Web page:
Saturday, 26 November 2011

Lithe Girl, Brown Girl

Lithe girl, brown girl
Lithe girl, brown girl
Sun that makes apples, stiffens the wheat
Made your body a joy
Tongue like a red bird dancing on ivory
To stretch your arm
Sun grabs at your hair
Like water was falling
Tantalize the sun if you dare
It will leave shadows that match you
Lithe girl, brown girl
Nothing draws me towards you
The heat within you beats me home
Like the sun at high noon
Knowing these things

Perhaps through

Knowing these things

I seek you out

Listening for your voice

For the brush of your arms against wheat

For your step among poppies grown underwater

Lithe girl, brown girl

English poet, Christopher Logue CBE, is also an actor and screenwriter. Associated with Ken Russell, he wrote the script to Savage Messiah and appeared as Cardinal Richelieu in Ken’s catholic baiting 1971 film The Devils.
He was also a part of the old guard over at Private Eye magazine and edited the pretension pricking Pseuds Corner.

In London on the 29th of May 1959, Christopher recorded an EP with the Tony Kinsey Quintet called Red Bird: Jazz and Poetry. The poems were loosely based on Pablo Neruda’s “Veinte poemas de Amor” (Twenty Love Poems).

The EP is one of the most favoritest things I own. It’s joy to listen to from start to finish. Logue’s plumy diction gives a uniquely English feel to what - if it had been recorded in San Francisco at the same time, would no doubt’ve be hailed as a Beat masterpiece. 

I've uploaded it to You Tube so you too can love it too:

Here’s Charles Fox’s sleeve notes:

Europe has a long tradition of fitting poetry to music, a tradition which goes back to the choruses in Greek drama and embraces such elegant variants as the Provencal ballads. Even as late as the 17th century Herrick and Campion and Rochester wrote songs in the certain knowledge that these would, quite literally, be sung. But since then music has either gained the ascendancy over poetry (as witness the deterioration in operatic libretti between the 16th and 19th centuries) or else poetry has turned into a purely literary activity; if read aloud, then it has usually been in a gushing, over-romanticized fashion. Putting jazz and poetry together, therefore, is just one method of reasserting the old tradition.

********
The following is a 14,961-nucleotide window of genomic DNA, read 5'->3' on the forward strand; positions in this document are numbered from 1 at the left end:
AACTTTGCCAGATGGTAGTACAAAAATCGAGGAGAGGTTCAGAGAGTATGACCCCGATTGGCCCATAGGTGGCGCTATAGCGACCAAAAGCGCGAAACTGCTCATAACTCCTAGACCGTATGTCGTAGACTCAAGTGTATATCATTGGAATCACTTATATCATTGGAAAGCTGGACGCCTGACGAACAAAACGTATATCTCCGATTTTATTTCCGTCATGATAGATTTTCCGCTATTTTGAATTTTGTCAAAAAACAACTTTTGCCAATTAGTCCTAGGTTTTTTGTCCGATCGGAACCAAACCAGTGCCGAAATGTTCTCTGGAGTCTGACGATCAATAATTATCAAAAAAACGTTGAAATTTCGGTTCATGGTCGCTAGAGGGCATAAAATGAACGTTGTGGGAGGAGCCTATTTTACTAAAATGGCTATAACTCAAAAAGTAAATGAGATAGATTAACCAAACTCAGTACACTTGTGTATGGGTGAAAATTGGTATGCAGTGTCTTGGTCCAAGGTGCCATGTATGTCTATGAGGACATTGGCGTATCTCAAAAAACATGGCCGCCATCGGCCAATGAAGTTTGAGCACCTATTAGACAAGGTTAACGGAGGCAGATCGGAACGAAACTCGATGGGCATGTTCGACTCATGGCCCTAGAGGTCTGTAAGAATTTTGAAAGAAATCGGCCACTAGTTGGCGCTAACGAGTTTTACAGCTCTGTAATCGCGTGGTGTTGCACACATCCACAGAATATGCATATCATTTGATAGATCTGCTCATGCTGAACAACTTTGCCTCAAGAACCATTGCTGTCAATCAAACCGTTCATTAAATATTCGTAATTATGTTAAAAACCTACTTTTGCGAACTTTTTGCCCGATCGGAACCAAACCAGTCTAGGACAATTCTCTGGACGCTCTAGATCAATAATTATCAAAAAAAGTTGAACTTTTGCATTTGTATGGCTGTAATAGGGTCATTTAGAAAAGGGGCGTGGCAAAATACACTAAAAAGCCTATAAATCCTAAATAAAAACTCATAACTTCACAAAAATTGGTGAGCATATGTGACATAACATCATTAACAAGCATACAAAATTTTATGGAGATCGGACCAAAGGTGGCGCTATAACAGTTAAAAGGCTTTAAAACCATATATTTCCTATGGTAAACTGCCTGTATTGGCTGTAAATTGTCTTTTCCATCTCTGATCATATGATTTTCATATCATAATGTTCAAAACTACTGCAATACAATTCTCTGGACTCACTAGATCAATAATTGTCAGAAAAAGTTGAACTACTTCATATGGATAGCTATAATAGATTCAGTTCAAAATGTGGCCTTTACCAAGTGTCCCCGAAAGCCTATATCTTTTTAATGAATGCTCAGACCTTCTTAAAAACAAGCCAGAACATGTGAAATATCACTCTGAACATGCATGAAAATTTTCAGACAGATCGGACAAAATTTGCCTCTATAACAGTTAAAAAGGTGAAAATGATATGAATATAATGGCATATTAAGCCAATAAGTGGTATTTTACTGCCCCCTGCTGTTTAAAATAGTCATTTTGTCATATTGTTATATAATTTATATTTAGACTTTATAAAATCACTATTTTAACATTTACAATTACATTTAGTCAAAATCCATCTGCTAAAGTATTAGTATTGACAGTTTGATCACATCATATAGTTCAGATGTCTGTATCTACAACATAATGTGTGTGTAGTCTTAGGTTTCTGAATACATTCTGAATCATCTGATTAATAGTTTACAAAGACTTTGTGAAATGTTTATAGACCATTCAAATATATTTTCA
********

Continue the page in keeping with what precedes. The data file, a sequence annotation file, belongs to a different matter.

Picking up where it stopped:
All the items on this EP come from ‘Red Bird Dancing On Ivory’, originally broadcast in the BBC’s Third Programme during the spring of 1959, it’s music specially composed by Tony Kinsey and Bill Le Sage, the poems drawn from Christopher Logue’s ‘Songs’. Christopher Logue reads the poems in a cool, sinewy manner, his voice a companion to the trumpet and trombone, a part of the quintet’s front-line. Sometimes the words are cushioned by the music, moving to it’s rhythms; at other times they are deployed against it. Always there is interaction between the two. It is a relationship that allows the poetry and jazz each to enjoy a life of it’s own, while in juxtaposition they take on a fresh and exciting identity.

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